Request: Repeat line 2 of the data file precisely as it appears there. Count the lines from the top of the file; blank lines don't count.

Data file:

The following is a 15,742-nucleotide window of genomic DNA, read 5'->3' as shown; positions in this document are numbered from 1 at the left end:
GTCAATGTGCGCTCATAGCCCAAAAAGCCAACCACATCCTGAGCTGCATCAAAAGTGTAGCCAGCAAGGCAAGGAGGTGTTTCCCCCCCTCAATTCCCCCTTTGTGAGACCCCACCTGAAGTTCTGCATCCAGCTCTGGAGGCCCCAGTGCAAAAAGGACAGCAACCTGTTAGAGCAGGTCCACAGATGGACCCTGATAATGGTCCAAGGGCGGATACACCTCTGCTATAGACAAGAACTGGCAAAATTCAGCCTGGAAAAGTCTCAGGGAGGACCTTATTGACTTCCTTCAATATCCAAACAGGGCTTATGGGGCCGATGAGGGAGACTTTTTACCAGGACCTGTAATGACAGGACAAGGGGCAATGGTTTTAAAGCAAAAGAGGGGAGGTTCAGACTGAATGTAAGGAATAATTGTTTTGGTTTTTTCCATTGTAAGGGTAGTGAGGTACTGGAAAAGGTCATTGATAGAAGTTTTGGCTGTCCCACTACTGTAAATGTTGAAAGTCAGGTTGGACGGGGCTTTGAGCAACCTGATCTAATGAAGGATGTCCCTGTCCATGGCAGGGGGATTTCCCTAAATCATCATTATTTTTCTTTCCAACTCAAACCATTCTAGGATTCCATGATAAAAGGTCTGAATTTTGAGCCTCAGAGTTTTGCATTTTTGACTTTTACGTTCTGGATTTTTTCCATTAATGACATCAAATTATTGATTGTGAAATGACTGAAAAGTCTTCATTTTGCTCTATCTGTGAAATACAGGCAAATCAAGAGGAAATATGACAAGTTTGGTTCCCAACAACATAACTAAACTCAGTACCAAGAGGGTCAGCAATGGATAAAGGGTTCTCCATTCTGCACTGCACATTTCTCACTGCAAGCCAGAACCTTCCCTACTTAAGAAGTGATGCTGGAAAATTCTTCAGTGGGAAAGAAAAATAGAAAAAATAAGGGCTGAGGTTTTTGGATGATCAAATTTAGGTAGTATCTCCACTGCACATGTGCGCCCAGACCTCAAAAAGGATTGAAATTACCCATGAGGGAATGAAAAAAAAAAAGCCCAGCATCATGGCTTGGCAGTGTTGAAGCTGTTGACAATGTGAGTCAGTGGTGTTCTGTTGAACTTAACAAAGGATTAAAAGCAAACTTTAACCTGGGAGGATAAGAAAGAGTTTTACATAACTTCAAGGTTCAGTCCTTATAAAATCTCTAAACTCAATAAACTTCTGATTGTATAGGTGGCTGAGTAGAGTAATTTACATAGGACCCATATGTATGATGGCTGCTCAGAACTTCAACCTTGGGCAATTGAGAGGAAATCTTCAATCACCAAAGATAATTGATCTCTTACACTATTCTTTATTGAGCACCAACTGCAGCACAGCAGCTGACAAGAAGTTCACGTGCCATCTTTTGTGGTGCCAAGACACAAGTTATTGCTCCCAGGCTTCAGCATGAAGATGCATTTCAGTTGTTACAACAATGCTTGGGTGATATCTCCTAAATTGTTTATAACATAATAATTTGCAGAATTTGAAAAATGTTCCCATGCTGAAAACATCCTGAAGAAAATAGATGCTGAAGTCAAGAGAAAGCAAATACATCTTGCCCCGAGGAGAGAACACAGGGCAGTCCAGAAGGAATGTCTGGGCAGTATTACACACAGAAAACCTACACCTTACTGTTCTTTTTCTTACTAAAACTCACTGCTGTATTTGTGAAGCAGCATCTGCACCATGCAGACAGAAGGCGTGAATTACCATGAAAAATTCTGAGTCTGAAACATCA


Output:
GTCAATGTGCGCTCATAGCCCAAAAAGCCAACCACATCCTGAGCTGCATCAAAAGTGTAGCCAGCAAGGCAAGGAGGTGTTTCCCCCCCTCAATTCCCCCTTTGTGAGACCCCACCTGAAGTTCTGCATCCAGCTCTGGAGGCCCCAGTGCAAAAAGGACAGCAACCTGTTAGAGCAGGTCCACAGATGGACCCTGATAATGGTCCAAGGGCGGATACACCTCTGCTATAGACAAGAACTGGCAAAATTCAGCCTGGAAAAGTCTCAGGGAGGACCTTATTGACTTCCTTCAATATCCAAACAGGGCTTATGGGGCCGATGAGGGAGACTTTTTACCAGGACCTGTAATGACAGGACAAGGGGCAATGGTTTTAAAGCAAAAGAGGGGAGGTTCAGACTGAATGTAAGGAATAATTGTTTTGGTTTTTTCCATTGTAAGGGTAGTGAGGTACTGGAAAAGGTCATTGATAGAAGTTTTGGCTGTCCCACTACTGTAAATGTTGAAAGTCAGGTTGGACGGGGCTTTGAGCAACCTGATCTAATGAAGGATGTCCCTGTCCATGGCAGGGGGATTTCCCTAAATCATCATTATTTTTCTTTCCAACTCAAACCATTCTAGGATTCCATGATAAAAGGTCTGAATTTTGAGCCTCAGAGTTTTGCATTTTTGACTTTTACGTTCTGGATTTTTTCCATTAATGACATCAAATTATTGATTGTGAAATGACTGAAAAGTCTTCATTTTGCTCTATCTGTGAAATACAGGCAAATCAAGAGGAAATATGACAAGTTTGGTTCCCAACAACATAACTAAACTCAGTACCAAGAGGGTCAGCAATGGATAAAGGGTTCTCCATTCTGCACTGCACATTTCTCACTGCAAGCCAGAACCTTCCCTACTTAAGAAGTGATGCTGGAAAATTCTTCAGTGGGAAAGAAAAATAGAAAAAATAAGGGCTGAGGTTTTTGGATGATCAAATTTAGGTAGTATCTCCACTGCACATGTGCGCCCAGACCTCAAAAAGGATTGAAATTACCCATGAGGGAATGAAAAAAAAAAAGCCCAGCATCATGGCTTGGCAGTGTTGAAGCTGTTGACAATGTGAGTCAGTGGTGTTCTGTTGAACTTAACAAAGGATTAAAAGCAAACTTTAACCTGGGAGGATAAGAAAGAGTTTTACATAACTTCAAGGTTCAGTCCTTATAAAATCTCTAAACTCAATAAACTTCTGATTGTATAGGTGGCTGAGTAGAGTAATTTACATAGGACCCATATGTATGATGGCTGCTCAGAACTTCAACCTTGGGCAATTGAGAGGAAATCTTCAATCACCAAAGATAATTGATCTCTTACACTATTCTTTATTGAGCACCAACTGCAGCACAGCAGCTGACAAGAAGTTCACGTGCCATCTTTTGTGGTGCCAAGACACAAGTTATTGCTCCCAGGCTTCAGCATGAAGATGCATTTCAGTTGTTACAACAATGCTTGGGTGATATCTCCTAAATTGTTTATAACATAATAATTTGCAGAATTTGAAAAATGTTCCCATGCTGAAAACATCCTGAAGAAAATAGATGCTGAAGTCAAGAGAAAGCAAATACATCTTGCCCCGAGGAGAGAACACAGGGCAGTCCAGAAGGAATGTCTGGGCAGTATTACACACAGAAAACCTACACCTTACTGTTCTTTTTCTTACTAAAACTCACTGCTGTATTTGTGAAGCAGCATCTGCACCATGCAGACAGAAGGCGTGAATTACCATGAAAAATTCTGAGTCTGAAACATCA